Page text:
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It would be a duty to disclose all material information affecting an investor's decision to purchase securities. The fact that cash on hand decreased by 60% is, arguably, a material fact. This could lead to a violation by or complaint against the company. More information would be necessary to determine whom you would notify or file a complaint (possibly the state attorney general's office); or through the SEC. Or whether you would bring a private action brought by yourself. In any event, a decrease in cash by 60% without disclosing this fact, appears on its face a material fact that should have been disclosed.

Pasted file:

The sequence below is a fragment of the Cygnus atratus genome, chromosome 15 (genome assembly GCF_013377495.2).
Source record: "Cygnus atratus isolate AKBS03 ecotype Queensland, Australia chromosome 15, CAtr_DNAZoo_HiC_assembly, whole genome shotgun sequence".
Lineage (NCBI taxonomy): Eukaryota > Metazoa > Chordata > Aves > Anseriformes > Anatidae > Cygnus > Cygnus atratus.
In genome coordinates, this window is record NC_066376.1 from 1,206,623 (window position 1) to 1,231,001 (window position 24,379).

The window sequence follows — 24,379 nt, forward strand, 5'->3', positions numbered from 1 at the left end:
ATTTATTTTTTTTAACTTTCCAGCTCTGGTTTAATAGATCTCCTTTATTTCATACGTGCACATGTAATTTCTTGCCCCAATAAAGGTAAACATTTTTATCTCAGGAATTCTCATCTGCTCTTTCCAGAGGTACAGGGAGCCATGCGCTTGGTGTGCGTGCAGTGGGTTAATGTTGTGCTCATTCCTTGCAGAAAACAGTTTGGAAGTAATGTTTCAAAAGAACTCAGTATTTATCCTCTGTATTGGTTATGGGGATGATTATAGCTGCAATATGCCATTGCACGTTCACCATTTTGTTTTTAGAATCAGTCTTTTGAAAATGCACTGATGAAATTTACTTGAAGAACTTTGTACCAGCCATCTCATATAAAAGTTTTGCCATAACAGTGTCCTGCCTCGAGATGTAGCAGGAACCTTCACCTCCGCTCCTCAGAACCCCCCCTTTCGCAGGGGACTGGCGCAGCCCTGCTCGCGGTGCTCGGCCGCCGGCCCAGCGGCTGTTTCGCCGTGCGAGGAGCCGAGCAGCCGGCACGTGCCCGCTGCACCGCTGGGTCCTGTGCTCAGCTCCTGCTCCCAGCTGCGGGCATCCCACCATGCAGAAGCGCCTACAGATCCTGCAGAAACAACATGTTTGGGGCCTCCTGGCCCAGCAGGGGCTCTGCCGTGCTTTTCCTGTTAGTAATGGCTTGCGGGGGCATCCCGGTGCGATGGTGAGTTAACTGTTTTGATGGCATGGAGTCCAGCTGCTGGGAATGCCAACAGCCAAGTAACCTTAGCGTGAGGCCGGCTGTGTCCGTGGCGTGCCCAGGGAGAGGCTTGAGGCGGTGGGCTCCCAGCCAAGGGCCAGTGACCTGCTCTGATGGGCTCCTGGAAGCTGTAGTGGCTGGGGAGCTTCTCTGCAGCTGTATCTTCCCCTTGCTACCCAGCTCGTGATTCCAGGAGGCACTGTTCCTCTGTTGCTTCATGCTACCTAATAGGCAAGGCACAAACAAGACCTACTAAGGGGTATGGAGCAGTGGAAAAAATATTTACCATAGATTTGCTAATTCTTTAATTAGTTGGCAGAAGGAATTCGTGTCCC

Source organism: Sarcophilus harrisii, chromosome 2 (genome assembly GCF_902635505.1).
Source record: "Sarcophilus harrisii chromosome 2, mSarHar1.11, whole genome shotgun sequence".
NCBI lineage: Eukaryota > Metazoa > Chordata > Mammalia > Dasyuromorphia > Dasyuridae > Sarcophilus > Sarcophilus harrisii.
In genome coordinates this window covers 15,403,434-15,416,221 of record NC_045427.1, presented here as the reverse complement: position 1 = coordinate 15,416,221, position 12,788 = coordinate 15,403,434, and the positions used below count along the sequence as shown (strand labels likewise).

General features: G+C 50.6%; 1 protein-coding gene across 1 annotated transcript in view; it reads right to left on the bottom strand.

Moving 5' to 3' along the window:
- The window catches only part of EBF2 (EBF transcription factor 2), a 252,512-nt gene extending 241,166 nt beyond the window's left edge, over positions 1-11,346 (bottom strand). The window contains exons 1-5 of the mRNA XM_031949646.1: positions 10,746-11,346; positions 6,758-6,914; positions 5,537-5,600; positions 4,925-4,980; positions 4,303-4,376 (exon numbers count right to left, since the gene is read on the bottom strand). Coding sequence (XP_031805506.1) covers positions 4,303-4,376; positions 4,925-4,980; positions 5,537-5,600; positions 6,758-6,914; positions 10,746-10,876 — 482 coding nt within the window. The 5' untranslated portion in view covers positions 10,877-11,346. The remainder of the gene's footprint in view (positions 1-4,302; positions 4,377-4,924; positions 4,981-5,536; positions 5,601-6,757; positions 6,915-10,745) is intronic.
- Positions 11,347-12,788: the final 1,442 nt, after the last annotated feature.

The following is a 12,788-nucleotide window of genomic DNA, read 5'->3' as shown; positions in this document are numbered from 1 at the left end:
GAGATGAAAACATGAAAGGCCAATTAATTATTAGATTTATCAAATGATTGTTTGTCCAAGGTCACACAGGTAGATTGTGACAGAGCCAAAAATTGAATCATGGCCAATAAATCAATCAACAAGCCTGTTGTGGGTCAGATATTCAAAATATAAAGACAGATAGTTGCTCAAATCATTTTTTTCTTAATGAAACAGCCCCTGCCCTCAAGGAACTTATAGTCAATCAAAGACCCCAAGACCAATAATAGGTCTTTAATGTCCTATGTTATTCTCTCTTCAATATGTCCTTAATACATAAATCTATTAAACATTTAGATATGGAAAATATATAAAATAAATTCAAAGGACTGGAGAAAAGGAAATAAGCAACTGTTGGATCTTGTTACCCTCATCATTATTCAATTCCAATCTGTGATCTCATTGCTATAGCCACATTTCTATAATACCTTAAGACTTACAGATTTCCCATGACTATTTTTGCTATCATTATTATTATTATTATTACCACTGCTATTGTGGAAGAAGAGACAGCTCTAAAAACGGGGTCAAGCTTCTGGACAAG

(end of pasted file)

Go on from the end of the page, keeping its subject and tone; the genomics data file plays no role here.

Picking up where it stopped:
Good evening. another expert here. In order to determine whether or not an SEC violation occurred, you would have to know whether or not the corporation was itself subject to SEC jurisdiction. It sounds like you bought into a corporation that was not publicly traded in sufficient quantity of shares to be regulated by SEC. Please provide additional information including the name of the corporation, the state of its incorporation, and the exchange on which it was traded. The fact that the corporation might not be under SEC jurisdiction, does not mean that no law violation occurred in the stock sale to you.. It may well be a violation of state law, and not federal.
I am not able to do that kind of research online. I can only suggest that you retain New Jersey corporation lawyer who can examine the corporation's actual offering documents.